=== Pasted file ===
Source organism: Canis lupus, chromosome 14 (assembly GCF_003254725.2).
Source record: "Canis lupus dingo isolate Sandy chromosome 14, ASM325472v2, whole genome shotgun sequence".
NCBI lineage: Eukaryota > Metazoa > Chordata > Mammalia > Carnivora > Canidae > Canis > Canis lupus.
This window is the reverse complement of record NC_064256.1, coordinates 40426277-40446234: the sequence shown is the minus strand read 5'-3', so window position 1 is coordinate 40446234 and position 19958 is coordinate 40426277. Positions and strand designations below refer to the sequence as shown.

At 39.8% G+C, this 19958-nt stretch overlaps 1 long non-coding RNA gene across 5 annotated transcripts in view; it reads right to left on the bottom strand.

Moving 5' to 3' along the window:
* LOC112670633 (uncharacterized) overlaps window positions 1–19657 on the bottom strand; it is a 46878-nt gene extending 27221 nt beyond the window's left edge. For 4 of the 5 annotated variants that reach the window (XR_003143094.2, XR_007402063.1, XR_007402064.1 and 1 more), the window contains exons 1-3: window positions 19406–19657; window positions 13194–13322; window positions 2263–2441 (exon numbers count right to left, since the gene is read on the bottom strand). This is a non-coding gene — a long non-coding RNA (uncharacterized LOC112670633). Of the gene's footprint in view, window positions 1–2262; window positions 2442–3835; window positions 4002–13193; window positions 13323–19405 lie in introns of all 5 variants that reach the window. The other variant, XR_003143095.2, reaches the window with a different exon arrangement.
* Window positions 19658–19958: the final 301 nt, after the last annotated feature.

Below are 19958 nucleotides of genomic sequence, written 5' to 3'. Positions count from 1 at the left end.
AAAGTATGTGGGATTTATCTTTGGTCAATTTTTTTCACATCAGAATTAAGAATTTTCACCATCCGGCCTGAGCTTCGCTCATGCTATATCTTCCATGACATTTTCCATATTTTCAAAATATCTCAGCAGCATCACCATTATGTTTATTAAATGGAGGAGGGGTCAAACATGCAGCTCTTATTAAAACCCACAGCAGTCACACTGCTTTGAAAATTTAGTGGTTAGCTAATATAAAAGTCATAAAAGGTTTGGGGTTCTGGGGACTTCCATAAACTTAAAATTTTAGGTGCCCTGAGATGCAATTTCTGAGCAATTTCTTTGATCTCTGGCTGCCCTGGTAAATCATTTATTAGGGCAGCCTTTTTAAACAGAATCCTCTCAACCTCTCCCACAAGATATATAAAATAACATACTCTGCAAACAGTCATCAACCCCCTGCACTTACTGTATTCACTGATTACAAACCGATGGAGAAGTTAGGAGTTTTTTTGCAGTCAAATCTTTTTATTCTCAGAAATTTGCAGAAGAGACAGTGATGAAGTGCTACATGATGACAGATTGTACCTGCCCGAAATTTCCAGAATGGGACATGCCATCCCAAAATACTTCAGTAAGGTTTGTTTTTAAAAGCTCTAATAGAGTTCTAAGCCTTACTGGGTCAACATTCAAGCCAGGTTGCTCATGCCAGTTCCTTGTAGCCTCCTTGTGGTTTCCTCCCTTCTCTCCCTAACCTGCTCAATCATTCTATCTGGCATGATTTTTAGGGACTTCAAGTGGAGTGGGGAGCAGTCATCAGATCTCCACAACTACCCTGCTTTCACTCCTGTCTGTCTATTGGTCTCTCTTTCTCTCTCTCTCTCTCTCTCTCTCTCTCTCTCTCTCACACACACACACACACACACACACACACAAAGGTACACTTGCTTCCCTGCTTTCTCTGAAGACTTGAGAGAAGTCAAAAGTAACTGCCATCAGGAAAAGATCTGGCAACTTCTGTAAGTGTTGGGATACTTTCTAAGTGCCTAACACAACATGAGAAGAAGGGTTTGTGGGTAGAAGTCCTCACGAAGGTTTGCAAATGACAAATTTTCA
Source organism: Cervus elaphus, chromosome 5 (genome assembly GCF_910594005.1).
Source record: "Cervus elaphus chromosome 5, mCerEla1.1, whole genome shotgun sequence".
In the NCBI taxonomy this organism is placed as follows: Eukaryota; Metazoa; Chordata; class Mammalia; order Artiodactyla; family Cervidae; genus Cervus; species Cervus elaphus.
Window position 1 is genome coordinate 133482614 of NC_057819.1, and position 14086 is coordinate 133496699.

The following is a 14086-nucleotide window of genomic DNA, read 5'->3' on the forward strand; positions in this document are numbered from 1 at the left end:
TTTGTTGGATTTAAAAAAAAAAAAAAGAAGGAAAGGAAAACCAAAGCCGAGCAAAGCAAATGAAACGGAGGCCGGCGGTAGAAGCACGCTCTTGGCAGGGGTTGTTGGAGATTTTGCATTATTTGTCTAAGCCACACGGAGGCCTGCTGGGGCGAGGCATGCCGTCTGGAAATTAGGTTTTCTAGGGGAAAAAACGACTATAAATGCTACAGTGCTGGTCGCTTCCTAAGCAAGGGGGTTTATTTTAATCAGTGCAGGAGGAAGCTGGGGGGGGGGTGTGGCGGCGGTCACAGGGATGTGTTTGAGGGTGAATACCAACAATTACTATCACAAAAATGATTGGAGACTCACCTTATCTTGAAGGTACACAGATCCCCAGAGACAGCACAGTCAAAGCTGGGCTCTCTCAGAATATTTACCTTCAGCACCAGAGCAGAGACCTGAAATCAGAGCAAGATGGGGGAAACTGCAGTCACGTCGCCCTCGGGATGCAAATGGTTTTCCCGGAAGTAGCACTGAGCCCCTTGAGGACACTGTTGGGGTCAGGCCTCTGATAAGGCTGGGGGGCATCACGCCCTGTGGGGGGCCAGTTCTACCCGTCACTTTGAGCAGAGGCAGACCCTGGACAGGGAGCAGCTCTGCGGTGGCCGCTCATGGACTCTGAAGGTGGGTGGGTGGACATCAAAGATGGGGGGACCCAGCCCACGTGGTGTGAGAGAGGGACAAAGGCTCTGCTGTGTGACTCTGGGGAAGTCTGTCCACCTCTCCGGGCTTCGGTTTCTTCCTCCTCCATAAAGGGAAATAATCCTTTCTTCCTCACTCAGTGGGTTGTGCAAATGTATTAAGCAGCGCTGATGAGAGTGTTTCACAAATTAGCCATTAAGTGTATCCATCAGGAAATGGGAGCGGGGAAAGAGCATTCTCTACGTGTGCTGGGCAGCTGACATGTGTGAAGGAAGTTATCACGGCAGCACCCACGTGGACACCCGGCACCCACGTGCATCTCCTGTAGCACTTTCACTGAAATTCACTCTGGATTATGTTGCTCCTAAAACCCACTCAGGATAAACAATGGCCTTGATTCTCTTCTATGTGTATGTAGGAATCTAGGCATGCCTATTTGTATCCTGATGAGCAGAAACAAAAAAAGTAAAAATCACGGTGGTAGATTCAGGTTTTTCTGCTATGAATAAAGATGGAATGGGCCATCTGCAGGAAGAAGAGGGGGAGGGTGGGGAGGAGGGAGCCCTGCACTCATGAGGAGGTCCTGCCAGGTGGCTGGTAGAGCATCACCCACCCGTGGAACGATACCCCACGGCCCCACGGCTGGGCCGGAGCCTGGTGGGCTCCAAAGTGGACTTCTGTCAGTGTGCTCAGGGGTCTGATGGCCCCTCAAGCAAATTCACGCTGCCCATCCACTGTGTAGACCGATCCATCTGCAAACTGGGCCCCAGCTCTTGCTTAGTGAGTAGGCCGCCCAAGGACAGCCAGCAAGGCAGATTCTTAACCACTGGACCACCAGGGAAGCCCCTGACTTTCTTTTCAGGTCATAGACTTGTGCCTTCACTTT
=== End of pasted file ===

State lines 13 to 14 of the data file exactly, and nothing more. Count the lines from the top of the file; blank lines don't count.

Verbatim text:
In the NCBI taxonomy this organism is placed as follows: Eukaryota; Metazoa; Chordata; class Mammalia; order Artiodactyla; family Cervidae; genus Cervus; species Cervus elaphus.
Window position 1 is genome coordinate 133482614 of NC_057819.1, and position 14086 is coordinate 133496699.